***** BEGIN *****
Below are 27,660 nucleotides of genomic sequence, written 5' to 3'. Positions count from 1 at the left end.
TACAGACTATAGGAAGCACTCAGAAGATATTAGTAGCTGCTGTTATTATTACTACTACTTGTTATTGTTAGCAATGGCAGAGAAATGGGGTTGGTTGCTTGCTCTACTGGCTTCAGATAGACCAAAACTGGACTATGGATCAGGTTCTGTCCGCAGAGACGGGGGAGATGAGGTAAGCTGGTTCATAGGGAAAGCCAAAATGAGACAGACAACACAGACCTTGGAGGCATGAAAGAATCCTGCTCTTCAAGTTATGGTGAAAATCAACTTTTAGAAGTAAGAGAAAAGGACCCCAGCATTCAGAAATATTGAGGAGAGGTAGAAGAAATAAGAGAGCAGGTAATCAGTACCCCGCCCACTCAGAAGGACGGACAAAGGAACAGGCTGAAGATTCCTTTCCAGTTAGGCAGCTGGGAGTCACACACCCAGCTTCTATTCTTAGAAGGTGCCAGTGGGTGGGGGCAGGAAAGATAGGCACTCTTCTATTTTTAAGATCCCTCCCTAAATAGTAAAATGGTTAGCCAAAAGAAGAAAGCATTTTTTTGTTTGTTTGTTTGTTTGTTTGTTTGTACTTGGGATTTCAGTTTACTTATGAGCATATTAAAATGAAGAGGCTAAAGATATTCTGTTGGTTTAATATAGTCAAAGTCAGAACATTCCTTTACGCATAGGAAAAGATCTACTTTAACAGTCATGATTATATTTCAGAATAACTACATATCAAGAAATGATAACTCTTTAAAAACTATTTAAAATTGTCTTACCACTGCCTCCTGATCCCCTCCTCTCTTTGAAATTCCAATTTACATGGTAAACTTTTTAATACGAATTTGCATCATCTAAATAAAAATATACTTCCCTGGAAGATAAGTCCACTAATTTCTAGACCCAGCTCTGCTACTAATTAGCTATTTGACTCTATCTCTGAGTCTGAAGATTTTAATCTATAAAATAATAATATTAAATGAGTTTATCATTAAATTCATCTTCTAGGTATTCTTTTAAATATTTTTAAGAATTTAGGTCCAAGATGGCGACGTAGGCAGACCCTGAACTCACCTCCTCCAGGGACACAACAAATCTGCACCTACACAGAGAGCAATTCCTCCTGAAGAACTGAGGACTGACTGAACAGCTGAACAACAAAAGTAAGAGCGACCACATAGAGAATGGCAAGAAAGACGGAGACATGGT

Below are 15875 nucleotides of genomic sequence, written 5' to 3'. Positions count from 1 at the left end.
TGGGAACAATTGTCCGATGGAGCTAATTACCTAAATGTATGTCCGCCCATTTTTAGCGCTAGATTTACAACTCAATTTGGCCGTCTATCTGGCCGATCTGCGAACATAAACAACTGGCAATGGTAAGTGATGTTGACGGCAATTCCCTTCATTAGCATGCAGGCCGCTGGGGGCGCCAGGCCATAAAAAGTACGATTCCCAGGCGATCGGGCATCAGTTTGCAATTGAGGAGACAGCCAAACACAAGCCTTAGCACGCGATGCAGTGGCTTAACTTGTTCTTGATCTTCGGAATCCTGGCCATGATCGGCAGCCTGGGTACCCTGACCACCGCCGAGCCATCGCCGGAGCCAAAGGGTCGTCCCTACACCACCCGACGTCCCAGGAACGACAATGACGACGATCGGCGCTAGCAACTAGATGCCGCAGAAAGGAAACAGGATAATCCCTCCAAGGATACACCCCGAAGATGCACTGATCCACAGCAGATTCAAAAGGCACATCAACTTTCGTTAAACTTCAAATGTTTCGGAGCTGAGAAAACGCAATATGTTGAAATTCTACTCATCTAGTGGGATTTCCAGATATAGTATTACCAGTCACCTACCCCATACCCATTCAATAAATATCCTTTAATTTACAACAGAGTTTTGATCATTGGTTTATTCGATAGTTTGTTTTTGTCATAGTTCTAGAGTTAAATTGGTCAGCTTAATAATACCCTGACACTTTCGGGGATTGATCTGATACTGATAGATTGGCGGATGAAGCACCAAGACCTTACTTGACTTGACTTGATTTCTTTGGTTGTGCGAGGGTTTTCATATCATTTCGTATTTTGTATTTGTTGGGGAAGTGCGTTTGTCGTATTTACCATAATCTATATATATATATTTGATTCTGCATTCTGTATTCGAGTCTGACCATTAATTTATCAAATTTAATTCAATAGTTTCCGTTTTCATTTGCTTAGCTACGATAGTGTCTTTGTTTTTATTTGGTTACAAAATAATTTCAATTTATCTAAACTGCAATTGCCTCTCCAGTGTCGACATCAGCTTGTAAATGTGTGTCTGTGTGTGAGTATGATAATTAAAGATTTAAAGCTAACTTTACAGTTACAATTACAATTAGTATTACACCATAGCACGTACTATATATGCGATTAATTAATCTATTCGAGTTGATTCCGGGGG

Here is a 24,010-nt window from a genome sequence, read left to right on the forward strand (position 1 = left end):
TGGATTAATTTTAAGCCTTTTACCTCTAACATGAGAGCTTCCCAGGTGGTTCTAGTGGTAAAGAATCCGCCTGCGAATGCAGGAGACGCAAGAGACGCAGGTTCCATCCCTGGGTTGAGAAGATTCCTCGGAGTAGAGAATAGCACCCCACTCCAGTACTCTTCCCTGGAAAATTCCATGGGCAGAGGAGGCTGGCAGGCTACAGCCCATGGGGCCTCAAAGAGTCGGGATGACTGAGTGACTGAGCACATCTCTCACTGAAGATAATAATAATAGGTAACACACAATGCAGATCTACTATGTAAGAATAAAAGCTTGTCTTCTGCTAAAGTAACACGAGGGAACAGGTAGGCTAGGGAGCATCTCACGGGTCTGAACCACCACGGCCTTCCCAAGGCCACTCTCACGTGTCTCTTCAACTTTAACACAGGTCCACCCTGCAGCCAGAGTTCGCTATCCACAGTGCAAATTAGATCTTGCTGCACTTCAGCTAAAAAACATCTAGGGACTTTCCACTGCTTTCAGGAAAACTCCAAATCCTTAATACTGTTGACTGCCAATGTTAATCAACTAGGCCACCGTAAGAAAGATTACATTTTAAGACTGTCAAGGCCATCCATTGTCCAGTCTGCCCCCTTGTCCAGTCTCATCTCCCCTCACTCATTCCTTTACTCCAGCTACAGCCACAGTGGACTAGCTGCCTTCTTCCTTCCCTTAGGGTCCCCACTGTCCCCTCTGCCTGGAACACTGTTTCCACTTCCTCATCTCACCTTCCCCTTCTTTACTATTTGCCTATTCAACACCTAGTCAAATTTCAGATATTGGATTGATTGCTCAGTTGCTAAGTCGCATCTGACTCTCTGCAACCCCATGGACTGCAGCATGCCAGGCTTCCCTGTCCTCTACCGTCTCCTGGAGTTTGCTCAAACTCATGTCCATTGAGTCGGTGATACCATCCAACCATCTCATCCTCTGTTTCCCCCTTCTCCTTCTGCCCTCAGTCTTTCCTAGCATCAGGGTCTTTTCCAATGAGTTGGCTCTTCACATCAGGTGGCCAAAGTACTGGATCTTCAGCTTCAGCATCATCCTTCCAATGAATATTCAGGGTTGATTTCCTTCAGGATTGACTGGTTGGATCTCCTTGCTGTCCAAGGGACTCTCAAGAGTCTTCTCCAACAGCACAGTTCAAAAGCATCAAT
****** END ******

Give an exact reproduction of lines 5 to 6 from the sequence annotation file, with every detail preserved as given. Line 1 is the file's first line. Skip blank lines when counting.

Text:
Here is a 24,010-nt window from a genome sequence, read left to right on the forward strand (position 1 = left end):
TGGATTAATTTTAAGCCTTTTACCTCTAACATGAGAGCTTCCCAGGTGGTTCTAGTGGTAAAGAATCCGCCTGCGAATGCAGGAGACGCAAGAGACGCAGGTTCCATCCCTGGGTTGAGAAGATTCCTCGGAGTAGAGAATAGCACCCCACTCCAGTACTCTTCCCTGGAAAATTCCATGGGCAGAGGAGGCTGGCAGGCTACAGCCCATGGGGCCTCAAAGAGTCGGGATGACTGAGTGACTGAGCACATCTCTCACTGAAGATAATAATAATAGGTAACACACAATGCAGATCTACTATGTAAGAATAAAAGCTTGTCTTCTGCTAAAGTAACACGAGGGAACAGGTAGGCTAGGGAGCATCTCACGGGTCTGAACCACCACGGCCTTCCCAAGGCCACTCTCACGTGTCTCTTCAACTTTAACACAGGTCCACCCTGCAGCCAGAGTTCGCTATCCACAGTGCAAATTAGATCTTGCTGCACTTCAGCTAAAAAACATCTAGGGACTTTCCACTGCTTTCAGGAAAACTCCAAATCCTTAATACTGTTGACTGCCAATGTTAATCAACTAGGCCACCGTAAGAAAGATTACATTTTAAGACTGTCAAGGCCATCCATTGTCCAGTCTGCCCCCTTGTCCAGTCTCATCTCCCCTCACTCATTCCTTTACTCCAGCTACAGCCACAGTGGACTAGCTGCCTTCTTCCTTCCCTTAGGGTCCCCACTGTCCCCTCTGCCTGGAACACTGTTTCCACTTCCTCATCTCACCTTCCCCTTCTTTACTATTTGCCTATTCAACACCTAGTCAAATTTCAGATATTGGATTGATTGCTCAGTTGCTAAGTCGCATCTGACTCTCTGCAACCCCATGGACTGCAGCATGCCAGGCTTCCCTGTCCTCTACCGTCTCCTGGAGTTTGCTCAAACTCATGTCCATTGAGTCGGTGATACCATCCAACCATCTCATCCTCTGTTTCCCCCTTCTCCTTCTGCCCTCAGTCTTTCCTAGCATCAGGGTCTTTTCCAATGAGTTGGCTCTTCACATCAGGTGGCCAAAGTACTGGATCTTCAGCTTCAGCATCATCCTTCCAATGAATATTCAGGGTTGATTTCCTTCAGGATTGACTGGTTGGATCTCCTTGCTGTCCAAGGGACTCTCAAGAGTCTTCTCCAACAGCACAGTTCAAAAGCATCAAT